Category Archives: music

Percussive

via Daily Prompt: Percussive

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We were waiting to make a dash for the car. It had been raining all afternoon, and now into the night. The rain was percussive, it was pinging off the metal of the car bodies, drumming on the bitumen, splashing in the puddles, and sounding like a rivet gun on the awning where stood. I love rain, it’s a sign of life, hope for life to come. Rain is refreshing, like petrichor, the smell ofrain on summer scorched earth. When I was a kid, I loved running around in the rain. I still don’t mind bush walking in the rain.

I love the sound of rain too, that percussion on a tin roof! I find gentle rain quite comforting, it’s like natures mantra.

And the song always comes to mind: ‘I Can See Clearly Now The Rain Has Gone.’ It’s like the rain somehow intervenes in my life, it overwhelms my senses, enables me to refocus. In some way, rain helps me to be more vulnerable, but most especially in the bush.

Paul,

pvcann.com

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Filed under cars, life, music, nature

Oh Mercy

via Daily Prompt: Mercy

Oh Mercy was the 26th studio album by Bob Dylan released in 1989, which seems a lifetime ago now. It was a return to moral, social and political themes following his turn to Chrisitanity and three overtly religious albums, and two mild productions. Oh Mercy carries religious and political themes but more in the usual style of the understated Dylan. For me the two significant tracks on the album are ‘Political World’ which decries any attempt to segment or compartmentalise life sealing off anything political. Dylan makes it very clear that everything is political and we are political, thus the world we live in is unavoidably poltical because we are in that world. We make it political because we are. But there is a hope for a differnt world because politics dominates and poisons our world. Thus, ‘Political World’ is a typical Dylan muse about life and a tirade against the corruption of politics.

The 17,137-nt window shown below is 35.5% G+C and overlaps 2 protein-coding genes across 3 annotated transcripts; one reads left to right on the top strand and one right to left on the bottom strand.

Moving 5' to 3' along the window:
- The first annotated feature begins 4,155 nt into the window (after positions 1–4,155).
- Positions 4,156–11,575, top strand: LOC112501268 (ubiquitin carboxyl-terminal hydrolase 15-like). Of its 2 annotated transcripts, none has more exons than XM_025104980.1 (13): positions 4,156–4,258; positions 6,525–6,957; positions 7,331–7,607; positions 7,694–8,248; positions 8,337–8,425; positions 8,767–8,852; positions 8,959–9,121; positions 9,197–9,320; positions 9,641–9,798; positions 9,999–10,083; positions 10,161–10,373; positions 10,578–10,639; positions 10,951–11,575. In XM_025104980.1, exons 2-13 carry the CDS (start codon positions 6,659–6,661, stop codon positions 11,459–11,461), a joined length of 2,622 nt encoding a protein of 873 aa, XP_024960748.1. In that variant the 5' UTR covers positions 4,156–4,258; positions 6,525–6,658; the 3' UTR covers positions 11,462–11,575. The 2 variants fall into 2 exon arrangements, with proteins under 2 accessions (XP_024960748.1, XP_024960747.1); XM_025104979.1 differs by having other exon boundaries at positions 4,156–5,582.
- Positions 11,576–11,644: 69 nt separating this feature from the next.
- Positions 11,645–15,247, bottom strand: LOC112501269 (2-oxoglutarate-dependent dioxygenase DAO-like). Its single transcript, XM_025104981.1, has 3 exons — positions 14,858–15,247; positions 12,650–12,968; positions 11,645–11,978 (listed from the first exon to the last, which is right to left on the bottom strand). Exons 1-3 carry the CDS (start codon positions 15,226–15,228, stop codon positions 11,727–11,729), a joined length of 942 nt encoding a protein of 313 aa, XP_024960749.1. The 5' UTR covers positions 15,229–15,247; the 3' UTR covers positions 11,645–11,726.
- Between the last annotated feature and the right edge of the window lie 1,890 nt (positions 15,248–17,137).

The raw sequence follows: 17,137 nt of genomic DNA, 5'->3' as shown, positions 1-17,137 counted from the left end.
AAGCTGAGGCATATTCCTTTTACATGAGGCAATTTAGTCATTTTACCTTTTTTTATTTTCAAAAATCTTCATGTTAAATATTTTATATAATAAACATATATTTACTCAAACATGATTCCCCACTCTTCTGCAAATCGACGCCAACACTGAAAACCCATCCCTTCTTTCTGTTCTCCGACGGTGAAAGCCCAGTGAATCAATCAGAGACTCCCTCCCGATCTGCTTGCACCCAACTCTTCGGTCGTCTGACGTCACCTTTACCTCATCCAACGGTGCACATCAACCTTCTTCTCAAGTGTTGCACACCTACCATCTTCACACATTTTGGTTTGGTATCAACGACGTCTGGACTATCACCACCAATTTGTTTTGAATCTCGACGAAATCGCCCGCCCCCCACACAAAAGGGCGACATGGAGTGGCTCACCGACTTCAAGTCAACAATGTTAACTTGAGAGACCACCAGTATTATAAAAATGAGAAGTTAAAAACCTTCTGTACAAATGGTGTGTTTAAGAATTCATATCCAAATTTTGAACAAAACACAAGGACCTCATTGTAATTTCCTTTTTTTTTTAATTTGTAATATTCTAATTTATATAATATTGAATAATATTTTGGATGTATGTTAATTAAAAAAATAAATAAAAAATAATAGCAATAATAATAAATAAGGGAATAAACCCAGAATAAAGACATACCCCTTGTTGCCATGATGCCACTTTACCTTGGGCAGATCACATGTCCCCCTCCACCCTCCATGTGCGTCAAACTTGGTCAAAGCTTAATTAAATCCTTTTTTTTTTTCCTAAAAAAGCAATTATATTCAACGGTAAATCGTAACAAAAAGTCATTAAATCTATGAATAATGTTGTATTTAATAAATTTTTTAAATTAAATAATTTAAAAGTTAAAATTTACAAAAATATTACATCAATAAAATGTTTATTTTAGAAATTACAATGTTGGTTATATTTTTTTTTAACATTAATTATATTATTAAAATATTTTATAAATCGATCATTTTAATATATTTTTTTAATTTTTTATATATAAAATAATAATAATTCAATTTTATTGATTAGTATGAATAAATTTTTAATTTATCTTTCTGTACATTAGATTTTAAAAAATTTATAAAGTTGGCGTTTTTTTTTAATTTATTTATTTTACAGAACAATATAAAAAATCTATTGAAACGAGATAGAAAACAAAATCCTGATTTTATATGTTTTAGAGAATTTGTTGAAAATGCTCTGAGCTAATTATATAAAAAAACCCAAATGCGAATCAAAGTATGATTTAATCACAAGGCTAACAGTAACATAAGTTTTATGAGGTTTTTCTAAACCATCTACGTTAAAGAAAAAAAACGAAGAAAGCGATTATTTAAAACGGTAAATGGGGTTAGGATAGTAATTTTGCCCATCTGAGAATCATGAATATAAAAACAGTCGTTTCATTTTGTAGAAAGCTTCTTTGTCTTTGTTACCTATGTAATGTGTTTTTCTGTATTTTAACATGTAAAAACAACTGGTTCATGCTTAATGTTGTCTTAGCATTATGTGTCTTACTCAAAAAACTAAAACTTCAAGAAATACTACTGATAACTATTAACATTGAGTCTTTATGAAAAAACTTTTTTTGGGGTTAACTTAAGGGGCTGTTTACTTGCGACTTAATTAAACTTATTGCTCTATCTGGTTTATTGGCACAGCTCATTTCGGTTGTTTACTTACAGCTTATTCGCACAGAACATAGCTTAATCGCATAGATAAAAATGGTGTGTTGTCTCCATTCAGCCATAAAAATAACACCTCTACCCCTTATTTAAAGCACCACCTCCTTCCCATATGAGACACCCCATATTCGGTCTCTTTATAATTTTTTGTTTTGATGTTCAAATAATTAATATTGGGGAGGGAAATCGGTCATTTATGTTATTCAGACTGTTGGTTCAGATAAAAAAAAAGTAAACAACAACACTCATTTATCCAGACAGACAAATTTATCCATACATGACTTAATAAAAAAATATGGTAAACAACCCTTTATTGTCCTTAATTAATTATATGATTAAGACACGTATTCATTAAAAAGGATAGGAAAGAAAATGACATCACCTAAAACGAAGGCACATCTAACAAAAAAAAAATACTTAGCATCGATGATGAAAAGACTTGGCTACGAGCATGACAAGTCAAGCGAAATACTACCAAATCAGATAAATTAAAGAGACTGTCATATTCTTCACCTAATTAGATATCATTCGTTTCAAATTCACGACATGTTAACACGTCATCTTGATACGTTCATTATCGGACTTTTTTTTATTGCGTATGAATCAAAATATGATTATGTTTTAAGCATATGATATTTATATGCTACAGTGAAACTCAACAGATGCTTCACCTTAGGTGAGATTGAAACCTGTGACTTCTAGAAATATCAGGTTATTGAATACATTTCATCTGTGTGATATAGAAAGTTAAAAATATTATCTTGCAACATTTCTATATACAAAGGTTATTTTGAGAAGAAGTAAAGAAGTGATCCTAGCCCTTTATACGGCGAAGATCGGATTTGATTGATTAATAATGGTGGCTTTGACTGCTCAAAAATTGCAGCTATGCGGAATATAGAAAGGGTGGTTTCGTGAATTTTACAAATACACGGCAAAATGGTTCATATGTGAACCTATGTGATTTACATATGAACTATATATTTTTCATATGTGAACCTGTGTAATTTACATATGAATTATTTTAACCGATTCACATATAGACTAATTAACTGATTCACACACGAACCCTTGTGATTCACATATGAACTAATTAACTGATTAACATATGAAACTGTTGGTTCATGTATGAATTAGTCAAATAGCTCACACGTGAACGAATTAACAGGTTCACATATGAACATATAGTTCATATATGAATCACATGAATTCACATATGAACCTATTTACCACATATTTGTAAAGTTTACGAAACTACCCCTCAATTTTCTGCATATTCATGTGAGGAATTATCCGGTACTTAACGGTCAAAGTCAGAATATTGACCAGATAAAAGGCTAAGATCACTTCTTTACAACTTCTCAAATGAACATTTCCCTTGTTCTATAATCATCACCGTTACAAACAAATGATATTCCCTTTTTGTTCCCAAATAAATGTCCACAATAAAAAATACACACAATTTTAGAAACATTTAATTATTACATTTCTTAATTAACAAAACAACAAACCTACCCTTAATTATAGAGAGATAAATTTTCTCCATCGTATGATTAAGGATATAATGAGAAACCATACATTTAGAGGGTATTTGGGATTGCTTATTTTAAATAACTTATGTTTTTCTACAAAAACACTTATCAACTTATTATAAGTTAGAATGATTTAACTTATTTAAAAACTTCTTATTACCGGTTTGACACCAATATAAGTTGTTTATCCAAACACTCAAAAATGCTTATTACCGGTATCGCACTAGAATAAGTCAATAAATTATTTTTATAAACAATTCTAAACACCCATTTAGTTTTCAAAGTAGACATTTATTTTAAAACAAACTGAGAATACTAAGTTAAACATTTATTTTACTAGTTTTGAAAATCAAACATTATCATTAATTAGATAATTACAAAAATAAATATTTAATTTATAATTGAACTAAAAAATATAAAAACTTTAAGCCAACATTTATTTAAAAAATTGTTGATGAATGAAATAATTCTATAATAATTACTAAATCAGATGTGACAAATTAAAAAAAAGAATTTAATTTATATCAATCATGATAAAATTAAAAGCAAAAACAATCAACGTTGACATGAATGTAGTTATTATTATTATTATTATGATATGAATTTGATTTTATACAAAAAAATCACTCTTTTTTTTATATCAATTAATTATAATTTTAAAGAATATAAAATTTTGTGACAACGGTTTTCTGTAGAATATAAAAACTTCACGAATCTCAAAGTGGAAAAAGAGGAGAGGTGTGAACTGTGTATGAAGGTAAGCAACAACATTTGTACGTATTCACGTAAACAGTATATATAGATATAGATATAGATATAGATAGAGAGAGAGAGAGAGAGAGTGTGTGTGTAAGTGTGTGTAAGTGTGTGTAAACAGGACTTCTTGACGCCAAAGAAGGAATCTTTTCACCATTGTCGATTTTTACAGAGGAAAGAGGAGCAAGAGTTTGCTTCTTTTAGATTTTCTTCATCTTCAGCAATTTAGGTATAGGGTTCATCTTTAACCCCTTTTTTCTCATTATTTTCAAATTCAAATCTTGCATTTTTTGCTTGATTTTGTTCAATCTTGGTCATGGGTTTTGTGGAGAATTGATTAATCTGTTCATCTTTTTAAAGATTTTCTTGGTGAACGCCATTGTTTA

The second track I love is ‘Most of the Time’ which a song about lost love, another Dylan genre. It is both whistful, biting and grieving in one. The rest of the album is as good.

And the title says it all. a desire to be rescued from the forces of the world over which we have seemingly little control. There are no solutions, but a deep listening and resonance with life as we know it. The solutions are in our understanding and response as we deal with life and listen deeply to our needs and purpose.

Courtesy of Youtube: Official Dylan Site – ‘Most of the Time’

 

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Filed under art, life, music, Philosophy/Theology, poetry, politics

Mushroom

via Daily Prompt: Mushroom

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When I was a kid there was a popular song in England in 1960 called “My Old Man’s a Dustman.” (in Australia we’d now say garbo or garbage collector). It was sung by Lonnie Donegan, and jointly composed. It made it to number one, which is amazing as it is a comedy routine and story song, certainly not a pop song. The song had cockney rhyming slang, dad jokes and double entendre. What comes to mind from the song is the line:

“My dustbin’s absolutely full with toadstools.

How do you know it’s full?

‘Cause there’s not mushroom inside.”

The humble button mushroom in the photo is one of my favourites, great as fresh in salad or as grilled on the BBQ for breakfast. I always have room for mushrooms.

Paul

pvcann.com

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Filed under food, music, nature

Riff

via Daily Prompt: Riff

From Youtube, an excerpt from the doco ‘It Might Get Loud’ featuring Jimmy Page, The Edge, and Jack White.

This gives a few seconds of that iconic riff from ‘Whole Lotta Love’ which filled the airwaves 1969. Simple but yet inspiring, when I first heard it I couldn’t stop moving to the riff.

Riff also brings me back to wonderful conversations. To riff on someone or their contribution to a conversation is to build, diverge or dip into that conversation. Like when you have that meaningful moment in a group where everyone is excited, not competing, but really contributing and enjoying each other. Riffing requires openness and patience, respect. It’s worth it because the result is connection, growth and fun. Its even better with good food and wine, but its main ingredient is willing journey friends. And the riff of conversation can move me even more than a guitar riff, it goes deeper.

Paul,

pvcann.com

 

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Filed under community, music, poetry